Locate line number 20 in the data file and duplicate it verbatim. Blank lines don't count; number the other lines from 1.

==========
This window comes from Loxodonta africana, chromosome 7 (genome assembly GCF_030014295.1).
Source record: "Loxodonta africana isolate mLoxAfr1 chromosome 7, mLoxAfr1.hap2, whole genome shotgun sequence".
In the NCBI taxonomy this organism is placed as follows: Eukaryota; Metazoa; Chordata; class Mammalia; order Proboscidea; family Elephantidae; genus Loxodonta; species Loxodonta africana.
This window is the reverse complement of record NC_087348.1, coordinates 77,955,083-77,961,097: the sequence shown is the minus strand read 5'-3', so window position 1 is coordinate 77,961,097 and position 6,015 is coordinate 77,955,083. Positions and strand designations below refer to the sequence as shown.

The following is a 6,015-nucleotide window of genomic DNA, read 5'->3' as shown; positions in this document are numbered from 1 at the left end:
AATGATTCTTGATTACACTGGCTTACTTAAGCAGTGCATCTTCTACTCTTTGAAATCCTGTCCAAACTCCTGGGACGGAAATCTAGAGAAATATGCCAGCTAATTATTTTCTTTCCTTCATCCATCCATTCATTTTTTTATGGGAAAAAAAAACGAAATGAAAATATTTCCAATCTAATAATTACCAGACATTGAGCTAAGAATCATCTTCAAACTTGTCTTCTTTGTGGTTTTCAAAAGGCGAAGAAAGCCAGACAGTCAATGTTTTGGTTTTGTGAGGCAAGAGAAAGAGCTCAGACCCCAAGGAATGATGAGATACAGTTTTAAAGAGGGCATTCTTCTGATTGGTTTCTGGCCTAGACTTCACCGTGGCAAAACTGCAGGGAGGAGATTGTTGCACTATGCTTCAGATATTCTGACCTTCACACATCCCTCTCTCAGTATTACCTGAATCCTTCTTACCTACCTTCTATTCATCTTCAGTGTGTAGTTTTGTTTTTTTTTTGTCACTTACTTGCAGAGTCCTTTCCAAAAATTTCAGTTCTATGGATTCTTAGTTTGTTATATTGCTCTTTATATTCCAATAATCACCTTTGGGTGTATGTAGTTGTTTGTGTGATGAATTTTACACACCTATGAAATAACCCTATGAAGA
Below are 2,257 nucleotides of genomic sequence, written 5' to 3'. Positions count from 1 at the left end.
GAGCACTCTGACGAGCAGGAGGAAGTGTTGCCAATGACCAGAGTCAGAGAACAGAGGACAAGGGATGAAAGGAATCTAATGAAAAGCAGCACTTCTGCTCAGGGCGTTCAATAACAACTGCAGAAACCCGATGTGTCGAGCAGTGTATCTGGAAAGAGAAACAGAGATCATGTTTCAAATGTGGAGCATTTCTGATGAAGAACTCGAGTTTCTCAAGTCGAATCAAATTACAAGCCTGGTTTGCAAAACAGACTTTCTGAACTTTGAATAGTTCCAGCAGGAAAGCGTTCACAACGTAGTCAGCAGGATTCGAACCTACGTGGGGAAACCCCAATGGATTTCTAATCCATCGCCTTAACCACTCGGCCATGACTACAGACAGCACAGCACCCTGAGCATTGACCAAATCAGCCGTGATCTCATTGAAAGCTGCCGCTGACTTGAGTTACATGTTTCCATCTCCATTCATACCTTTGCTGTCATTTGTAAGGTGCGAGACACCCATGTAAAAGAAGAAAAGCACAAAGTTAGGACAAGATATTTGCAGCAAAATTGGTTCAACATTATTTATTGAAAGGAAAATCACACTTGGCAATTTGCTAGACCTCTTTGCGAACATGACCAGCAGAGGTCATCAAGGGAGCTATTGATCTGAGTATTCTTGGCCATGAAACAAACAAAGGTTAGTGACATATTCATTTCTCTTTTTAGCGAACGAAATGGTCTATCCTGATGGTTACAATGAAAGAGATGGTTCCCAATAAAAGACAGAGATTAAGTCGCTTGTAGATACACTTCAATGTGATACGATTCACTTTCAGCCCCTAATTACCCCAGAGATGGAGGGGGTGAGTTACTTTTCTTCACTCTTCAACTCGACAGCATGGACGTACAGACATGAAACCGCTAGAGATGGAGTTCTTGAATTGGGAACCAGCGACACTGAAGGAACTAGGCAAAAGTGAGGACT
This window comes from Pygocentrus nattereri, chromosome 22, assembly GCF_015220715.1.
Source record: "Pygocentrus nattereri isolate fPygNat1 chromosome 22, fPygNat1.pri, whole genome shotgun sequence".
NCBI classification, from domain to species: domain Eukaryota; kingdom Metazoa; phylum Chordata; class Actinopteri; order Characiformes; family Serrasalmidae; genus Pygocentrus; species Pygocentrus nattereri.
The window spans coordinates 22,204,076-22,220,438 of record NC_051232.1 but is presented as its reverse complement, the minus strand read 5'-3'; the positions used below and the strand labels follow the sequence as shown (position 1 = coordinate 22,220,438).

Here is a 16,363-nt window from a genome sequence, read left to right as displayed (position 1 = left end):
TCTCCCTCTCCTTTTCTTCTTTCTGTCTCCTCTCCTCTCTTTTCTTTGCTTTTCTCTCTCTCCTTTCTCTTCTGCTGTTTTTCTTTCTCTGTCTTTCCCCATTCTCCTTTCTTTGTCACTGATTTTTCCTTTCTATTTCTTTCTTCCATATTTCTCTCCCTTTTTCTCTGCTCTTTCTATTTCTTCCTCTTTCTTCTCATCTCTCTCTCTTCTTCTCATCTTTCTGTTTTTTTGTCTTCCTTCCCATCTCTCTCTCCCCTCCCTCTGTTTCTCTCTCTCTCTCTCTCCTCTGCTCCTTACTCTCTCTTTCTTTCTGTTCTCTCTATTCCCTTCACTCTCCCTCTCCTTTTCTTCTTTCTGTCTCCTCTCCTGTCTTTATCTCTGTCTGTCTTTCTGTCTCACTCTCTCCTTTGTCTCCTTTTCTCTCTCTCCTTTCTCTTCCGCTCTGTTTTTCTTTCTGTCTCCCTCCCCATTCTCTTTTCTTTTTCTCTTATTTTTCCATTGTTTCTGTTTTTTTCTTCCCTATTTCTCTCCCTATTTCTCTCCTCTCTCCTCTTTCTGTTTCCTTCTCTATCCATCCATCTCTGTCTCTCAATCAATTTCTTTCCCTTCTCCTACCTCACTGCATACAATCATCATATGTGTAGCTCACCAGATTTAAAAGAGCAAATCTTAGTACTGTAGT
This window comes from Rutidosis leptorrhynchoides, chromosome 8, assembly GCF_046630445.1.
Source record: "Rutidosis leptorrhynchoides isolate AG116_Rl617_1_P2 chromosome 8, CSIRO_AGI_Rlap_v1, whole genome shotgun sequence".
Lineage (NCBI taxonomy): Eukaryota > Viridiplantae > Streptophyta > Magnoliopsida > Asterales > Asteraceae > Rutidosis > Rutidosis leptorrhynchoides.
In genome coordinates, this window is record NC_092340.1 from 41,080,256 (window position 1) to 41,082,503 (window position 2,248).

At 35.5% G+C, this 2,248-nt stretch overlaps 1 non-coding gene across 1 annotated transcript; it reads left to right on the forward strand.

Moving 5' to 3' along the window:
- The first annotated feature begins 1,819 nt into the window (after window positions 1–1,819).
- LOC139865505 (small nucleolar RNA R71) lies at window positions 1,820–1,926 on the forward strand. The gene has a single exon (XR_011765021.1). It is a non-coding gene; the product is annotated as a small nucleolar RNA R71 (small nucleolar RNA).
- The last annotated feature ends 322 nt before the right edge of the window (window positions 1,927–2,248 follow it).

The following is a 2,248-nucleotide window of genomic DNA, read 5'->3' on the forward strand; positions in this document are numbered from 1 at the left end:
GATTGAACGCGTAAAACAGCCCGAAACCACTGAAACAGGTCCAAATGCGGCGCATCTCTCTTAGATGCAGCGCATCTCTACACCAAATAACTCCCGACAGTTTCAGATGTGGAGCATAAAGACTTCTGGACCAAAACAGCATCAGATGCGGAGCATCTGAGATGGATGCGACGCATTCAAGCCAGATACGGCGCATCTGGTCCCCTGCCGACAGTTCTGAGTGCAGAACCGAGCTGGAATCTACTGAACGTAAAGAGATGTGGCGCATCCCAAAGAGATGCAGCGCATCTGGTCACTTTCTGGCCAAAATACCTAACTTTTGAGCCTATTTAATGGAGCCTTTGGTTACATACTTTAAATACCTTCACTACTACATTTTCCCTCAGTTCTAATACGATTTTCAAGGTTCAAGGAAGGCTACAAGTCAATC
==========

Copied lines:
Moving 5' to 3' along the window: